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Chimeric exchange of coronavirus nsp5 proteases (3CLpro) identifies common and divergent regulatory determinants of protease activity.

Authors
  • Stobart, Christopher C
  • Sexton, Nicole R
  • Munjal, Havisha
  • Lu, Xiaotao
  • Molland, Katrina L
  • Tomar, Sakshi
  • Mesecar, Andrew D
  • Denison, Mark R
Type
Published Article
Journal
Journal of Virology
Publisher
American Society for Microbiology
Publication Date
Dec 01, 2013
Volume
87
Issue
23
Pages
12611–12618
Identifiers
DOI: 10.1128/JVI.02050-13
PMID: 24027335
Source
Medline
License
Unknown

Abstract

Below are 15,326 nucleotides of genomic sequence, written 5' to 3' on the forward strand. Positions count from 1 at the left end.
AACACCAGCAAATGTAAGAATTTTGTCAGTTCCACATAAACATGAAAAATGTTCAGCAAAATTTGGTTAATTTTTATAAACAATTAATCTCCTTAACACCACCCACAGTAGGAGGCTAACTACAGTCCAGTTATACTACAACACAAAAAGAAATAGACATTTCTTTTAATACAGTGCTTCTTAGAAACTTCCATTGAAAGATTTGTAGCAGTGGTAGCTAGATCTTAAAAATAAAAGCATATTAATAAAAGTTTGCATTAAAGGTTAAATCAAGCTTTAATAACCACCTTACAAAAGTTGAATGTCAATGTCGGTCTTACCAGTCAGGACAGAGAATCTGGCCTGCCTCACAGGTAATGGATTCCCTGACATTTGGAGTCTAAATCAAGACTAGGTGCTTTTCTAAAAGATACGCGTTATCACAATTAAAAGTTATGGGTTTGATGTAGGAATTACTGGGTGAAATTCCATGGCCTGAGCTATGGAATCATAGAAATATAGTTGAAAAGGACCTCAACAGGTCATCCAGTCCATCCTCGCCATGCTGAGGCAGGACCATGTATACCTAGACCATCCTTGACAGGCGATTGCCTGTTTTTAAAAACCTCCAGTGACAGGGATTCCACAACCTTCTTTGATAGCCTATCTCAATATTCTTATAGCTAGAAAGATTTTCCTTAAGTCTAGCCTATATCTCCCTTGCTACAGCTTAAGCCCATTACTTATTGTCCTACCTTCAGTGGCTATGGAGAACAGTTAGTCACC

Human coronaviruses (CoVs) such as severe acute respiratory syndrome CoV (SARS-CoV) and Middle East respiratory syndrome CoV (MERS-CoV) cause epidemics of severe human respiratory disease. A conserved step of CoV replication is the translation and processing of replicase polyproteins containing 16 nonstructural protein domains (nsp's 1 to 16). The CoV nsp5 protease (3CLpro; Mpro) processes nsp's at 11 cleavage sites and is essential for virus replication. CoV nsp5 has a conserved 3-domain structure and catalytic residues. However, the intra- and intermolecular determinants of nsp5 activity and their conservation across divergent CoVs are unknown, in part due to challenges in cultivating many human and zoonotic CoVs. To test for conservation of nsp5 structure-function determinants, we engineered chimeric betacoronavirus murine hepatitis virus (MHV) genomes encoding nsp5 proteases of human and bat alphacoronaviruses and betacoronaviruses. Exchange of nsp5 proteases from HCoV-HKU1 and HCoV-OC43, which share the same genogroup, genogroup 2a, with MHV, allowed for immediate viral recovery with efficient replication albeit with impaired fitness in direct competition with wild-type MHV. Introduction of MHV nsp5 temperature-sensitive mutations into chimeric HKU1 and OC43 nsp5 proteases resulted in clear differences in viability and temperature-sensitive phenotypes compared with MHV nsp5. These data indicate tight genetic linkage and coevolution between nsp5 protease and the genomic background and identify differences in intramolecular networks regulating nsp5 function. Our results also provide evidence that chimeric viruses within coronavirus genogroups can be used to test nsp5 determinants of function and inhibition in common isogenic backgrounds and cell types.

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